Allianz and Afloat - Supporting Irish Boating

Ireland's sailing, boating & maritime magazine

In association with ISA Logo Irish Sailing

Brittany Ferries Expand “Économie” UK Services By Bringing in The Baie

16th February 2015
Brittany Ferries Expand “Économie” UK Services By Bringing in The Baie

#FerryÉconomie - Brittany Ferries are to expand their fleet and offer more no-frills 'économie' UK sailings to Le Havre and Bilbao with the launch in May of chartered ro-pax Baie de Seine, writes Jehan Ashmore.

Baie de Seine was the former Sirena Seaways which operated the final ferry link between the UK and Scandinavia until closed last year by DFDS Seaways on their Harwich-Esbjerg (Denmark) route.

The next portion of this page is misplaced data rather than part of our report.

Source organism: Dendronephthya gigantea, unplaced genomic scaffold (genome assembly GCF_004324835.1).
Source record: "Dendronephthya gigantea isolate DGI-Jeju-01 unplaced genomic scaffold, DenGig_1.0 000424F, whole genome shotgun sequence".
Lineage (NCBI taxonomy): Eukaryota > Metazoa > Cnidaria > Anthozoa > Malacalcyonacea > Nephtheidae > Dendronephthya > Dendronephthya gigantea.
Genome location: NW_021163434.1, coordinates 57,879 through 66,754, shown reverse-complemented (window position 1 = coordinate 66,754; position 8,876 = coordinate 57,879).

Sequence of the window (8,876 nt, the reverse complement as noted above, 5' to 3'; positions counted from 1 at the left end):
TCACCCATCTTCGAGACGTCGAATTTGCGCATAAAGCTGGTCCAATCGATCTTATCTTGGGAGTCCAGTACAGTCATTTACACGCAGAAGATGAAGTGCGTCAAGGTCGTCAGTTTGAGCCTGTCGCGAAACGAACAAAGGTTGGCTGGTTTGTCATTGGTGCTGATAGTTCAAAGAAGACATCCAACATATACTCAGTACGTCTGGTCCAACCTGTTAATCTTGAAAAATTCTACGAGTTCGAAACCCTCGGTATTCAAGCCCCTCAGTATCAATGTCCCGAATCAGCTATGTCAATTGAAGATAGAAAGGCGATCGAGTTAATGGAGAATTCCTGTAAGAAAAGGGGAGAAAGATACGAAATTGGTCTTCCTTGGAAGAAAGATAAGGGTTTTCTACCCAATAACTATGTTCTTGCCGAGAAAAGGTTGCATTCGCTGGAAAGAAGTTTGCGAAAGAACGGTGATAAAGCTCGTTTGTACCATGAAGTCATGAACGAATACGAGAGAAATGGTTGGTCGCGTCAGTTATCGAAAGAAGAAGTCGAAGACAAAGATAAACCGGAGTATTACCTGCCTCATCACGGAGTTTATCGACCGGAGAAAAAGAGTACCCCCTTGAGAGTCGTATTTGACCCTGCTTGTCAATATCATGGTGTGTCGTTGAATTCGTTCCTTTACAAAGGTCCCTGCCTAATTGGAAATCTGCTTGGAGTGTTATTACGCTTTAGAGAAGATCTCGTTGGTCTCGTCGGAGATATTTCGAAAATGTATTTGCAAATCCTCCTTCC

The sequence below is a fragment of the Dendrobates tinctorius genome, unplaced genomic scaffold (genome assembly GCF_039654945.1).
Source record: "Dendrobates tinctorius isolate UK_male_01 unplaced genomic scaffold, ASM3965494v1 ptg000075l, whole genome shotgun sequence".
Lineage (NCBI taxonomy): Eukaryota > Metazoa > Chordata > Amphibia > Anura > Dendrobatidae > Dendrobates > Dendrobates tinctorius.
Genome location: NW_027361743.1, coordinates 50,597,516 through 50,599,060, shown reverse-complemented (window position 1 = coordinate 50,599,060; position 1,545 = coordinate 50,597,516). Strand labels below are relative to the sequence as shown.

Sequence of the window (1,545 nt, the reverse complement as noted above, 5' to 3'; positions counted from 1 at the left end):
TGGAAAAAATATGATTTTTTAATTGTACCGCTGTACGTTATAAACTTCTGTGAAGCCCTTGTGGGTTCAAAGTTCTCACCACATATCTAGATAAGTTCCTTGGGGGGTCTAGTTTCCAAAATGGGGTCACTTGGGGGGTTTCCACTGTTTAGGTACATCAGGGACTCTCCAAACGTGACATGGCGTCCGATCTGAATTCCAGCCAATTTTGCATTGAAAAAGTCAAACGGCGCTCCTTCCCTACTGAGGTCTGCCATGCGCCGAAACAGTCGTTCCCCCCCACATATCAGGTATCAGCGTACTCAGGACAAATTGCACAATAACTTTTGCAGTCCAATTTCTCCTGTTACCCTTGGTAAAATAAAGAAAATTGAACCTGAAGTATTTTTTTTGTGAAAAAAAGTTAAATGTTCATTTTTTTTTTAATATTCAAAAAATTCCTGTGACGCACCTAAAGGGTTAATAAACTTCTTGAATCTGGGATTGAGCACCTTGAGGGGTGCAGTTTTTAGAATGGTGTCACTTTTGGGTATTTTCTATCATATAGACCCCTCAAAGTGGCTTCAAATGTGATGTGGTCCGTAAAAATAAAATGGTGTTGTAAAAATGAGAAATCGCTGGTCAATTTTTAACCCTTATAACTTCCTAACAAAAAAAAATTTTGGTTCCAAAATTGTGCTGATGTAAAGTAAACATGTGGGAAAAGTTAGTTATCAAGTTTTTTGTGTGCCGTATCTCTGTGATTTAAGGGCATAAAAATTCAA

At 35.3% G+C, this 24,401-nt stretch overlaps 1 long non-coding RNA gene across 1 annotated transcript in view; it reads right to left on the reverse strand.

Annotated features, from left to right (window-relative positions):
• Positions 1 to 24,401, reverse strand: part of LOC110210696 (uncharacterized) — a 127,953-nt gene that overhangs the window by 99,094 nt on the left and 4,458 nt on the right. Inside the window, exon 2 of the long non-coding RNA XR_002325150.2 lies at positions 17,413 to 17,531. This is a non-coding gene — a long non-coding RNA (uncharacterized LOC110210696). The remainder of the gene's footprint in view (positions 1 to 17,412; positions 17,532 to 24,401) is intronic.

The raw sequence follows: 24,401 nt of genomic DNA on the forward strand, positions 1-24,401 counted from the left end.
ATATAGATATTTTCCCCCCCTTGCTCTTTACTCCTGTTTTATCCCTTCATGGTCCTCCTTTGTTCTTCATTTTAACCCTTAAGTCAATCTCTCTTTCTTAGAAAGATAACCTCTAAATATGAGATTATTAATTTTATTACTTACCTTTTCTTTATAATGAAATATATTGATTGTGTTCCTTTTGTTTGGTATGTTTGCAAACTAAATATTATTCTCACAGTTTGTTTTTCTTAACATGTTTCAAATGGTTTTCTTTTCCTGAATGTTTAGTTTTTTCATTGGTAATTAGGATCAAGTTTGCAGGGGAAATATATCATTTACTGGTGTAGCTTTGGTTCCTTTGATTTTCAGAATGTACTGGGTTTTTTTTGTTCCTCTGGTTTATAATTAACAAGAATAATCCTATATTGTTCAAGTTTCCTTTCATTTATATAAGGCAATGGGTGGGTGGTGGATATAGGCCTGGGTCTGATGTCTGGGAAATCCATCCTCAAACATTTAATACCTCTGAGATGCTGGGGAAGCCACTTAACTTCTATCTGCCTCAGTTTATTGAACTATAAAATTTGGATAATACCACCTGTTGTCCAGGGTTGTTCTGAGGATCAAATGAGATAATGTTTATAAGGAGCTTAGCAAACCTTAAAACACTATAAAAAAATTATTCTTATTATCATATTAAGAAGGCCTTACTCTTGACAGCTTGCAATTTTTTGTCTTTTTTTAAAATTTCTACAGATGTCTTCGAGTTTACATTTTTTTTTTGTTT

The closure of the historic North Sea route will see the ro-pax operate for Brittany Ferries économie brand in which Etretat launched almost a year ago.

The second ro-pax to join Brittany Ferries 'no-frill's operations, Baie de Seine will serve Portsmouth-Le Havre route (four times a week) and Portsmouth-Bilbao route (once a week).

One of the core reasons for the closure of the North Sea route given by DFDS was the inability to sustain added costs accrued to the new EU Directive on Sulphur Emissions which came into effect at the start of 2015.

For her new role scrubbers are to be fitted to Baie de Seine so to enable her to burn low cost heavy fuel oil yet comply with new low sulphur emissions regulations.

The Brittany Ferries économie brand services are aimed to customers wishing to travel to France or Spain at what the company claim to be 'very reasonable fares' without the cruise-style experience normally provided by the operator.